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Queen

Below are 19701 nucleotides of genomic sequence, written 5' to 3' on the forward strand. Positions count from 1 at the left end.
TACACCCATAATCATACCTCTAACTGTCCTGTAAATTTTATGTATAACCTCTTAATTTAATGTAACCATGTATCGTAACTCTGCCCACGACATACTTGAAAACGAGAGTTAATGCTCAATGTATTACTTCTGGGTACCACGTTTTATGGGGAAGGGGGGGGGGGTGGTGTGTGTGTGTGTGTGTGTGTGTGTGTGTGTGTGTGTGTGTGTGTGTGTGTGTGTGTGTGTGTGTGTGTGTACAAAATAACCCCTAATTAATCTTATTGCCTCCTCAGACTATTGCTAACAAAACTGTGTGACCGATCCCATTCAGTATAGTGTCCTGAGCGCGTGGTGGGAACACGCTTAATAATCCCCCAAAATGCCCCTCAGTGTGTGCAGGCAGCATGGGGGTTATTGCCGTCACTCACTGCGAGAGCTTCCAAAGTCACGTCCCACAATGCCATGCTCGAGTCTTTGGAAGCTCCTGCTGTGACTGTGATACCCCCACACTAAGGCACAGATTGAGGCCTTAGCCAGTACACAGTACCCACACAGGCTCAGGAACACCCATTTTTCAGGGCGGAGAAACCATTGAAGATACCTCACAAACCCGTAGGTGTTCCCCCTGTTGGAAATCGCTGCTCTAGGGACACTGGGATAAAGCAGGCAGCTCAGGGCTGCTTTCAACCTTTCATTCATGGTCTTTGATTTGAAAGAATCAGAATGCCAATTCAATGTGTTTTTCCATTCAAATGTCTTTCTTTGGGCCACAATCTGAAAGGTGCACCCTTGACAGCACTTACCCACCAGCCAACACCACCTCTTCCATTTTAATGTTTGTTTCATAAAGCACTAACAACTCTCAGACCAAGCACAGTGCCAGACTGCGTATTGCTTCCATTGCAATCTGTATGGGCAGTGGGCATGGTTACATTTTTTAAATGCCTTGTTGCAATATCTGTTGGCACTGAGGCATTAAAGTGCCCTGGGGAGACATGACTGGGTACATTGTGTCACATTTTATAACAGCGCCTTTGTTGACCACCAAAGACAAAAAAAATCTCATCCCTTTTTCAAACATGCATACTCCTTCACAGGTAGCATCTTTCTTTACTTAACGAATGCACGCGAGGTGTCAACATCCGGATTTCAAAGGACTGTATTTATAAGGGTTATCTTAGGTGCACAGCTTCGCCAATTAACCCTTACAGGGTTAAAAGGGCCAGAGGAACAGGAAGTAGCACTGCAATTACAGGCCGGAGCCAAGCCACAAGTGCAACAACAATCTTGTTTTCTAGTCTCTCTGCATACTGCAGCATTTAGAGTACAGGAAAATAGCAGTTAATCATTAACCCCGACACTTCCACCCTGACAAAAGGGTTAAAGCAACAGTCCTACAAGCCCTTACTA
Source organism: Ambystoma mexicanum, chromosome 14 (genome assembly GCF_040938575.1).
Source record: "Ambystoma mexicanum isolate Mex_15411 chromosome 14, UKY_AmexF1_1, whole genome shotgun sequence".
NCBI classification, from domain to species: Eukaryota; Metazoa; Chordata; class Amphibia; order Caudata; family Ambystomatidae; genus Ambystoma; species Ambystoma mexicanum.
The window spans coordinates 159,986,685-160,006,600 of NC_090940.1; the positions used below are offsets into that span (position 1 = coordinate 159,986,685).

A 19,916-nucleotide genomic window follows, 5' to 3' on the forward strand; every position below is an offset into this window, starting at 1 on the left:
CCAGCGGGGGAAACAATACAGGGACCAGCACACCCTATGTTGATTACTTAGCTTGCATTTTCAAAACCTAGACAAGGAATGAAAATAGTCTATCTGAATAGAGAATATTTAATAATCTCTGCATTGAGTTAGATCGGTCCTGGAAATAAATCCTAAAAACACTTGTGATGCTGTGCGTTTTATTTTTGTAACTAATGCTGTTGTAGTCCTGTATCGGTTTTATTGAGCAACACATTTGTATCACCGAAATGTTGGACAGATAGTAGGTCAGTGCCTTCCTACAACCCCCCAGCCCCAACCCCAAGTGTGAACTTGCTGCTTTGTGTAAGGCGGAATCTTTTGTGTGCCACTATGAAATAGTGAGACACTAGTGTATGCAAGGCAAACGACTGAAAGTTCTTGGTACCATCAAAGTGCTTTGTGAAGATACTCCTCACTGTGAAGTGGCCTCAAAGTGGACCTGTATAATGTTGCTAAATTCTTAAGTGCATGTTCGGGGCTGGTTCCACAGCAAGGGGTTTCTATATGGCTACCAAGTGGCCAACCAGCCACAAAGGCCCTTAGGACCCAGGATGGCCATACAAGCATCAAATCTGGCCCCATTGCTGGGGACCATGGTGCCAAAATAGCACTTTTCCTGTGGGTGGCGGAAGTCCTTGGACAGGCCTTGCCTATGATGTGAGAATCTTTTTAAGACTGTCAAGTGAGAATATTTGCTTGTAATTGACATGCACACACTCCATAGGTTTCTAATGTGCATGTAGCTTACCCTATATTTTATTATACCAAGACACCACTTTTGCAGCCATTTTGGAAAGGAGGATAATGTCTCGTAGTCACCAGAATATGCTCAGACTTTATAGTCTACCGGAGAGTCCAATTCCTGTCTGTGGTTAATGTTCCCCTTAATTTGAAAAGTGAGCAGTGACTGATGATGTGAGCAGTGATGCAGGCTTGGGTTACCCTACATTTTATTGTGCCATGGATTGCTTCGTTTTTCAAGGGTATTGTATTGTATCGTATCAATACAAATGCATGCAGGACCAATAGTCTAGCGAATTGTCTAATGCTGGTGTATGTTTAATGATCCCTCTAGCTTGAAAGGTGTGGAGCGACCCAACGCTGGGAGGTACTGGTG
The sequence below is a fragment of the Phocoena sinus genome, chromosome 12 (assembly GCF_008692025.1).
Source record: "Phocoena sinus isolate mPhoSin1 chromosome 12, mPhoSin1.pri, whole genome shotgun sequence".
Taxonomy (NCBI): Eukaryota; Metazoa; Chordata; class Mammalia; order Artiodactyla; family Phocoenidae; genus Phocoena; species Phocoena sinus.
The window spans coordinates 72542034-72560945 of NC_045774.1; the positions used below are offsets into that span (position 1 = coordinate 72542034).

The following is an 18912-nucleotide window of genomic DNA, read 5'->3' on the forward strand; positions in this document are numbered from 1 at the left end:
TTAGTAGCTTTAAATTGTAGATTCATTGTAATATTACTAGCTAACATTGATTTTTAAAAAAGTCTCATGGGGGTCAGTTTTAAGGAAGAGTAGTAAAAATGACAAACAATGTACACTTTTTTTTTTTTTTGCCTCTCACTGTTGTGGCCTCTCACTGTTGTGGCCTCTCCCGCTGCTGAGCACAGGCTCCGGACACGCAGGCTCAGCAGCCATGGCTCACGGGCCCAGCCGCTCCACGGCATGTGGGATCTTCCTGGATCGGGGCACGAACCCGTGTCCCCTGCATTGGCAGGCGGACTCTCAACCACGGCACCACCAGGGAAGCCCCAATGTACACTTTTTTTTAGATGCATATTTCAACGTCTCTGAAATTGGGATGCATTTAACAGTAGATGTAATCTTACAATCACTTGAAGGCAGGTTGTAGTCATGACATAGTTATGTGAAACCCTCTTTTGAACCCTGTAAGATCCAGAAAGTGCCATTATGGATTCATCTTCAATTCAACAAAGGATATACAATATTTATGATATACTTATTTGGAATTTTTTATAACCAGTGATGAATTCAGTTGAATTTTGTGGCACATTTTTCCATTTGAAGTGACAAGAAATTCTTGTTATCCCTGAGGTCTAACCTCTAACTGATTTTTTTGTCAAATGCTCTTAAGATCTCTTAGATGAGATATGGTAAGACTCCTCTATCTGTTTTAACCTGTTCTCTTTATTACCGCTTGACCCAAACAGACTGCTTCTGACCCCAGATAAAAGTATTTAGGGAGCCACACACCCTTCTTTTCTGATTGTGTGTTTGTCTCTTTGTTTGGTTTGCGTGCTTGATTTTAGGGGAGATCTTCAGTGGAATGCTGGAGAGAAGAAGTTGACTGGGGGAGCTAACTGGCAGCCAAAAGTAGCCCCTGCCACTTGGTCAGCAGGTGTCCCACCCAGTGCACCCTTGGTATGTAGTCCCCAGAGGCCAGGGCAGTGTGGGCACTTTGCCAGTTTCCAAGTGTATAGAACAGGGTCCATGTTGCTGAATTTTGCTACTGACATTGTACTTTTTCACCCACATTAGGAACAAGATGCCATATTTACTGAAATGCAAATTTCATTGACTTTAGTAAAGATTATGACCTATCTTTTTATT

Raising queens is an important aspect of beekeeping. There are three main problems in raising queens: using old larvae, using dry larvae and providing poor nutrition during the raising of the queen. Each of these conditions causes serious problems when the resultant queens start to lay eggs. First, many of the new queen’s eggs will not hatch after three days. Second, the colony cannot create solid brood. Third, the bees from these weak queens will have short lives. Fourth, the colony will supercede the queen at the first opportunity. If breeders and beekeepers do not have a proper nutritional methodology the queen larvae will not receive enough jelly in the first two days. Healthy queen larvae require high levels of royal jelly. Royal jelly production during queen rearing must be stimulated by the presence of pheromone and larvae. Many starter hives do not include these two factors, therefore, the bees have no reason to eat pollen and produce royal jelly. A starter colony must include proper levels of pheromone and sufficient numbers of larvae at least three days in advance of the grafting. A one-day-old graft must be covered in a large amount of jelly. A new method for queen rearing starts with a strong hive containing a queen, strong population and brood. The pupae and larvae are removed from this colony and the remaining population is fed a mixture of royal jelly, pheromone, pollen, honey, sugar and water. This population will produce large quantities of jelly because: they have a queen, until recently they had larvae, and the nutritional supplement provides an even greater stimulus to produce jelly.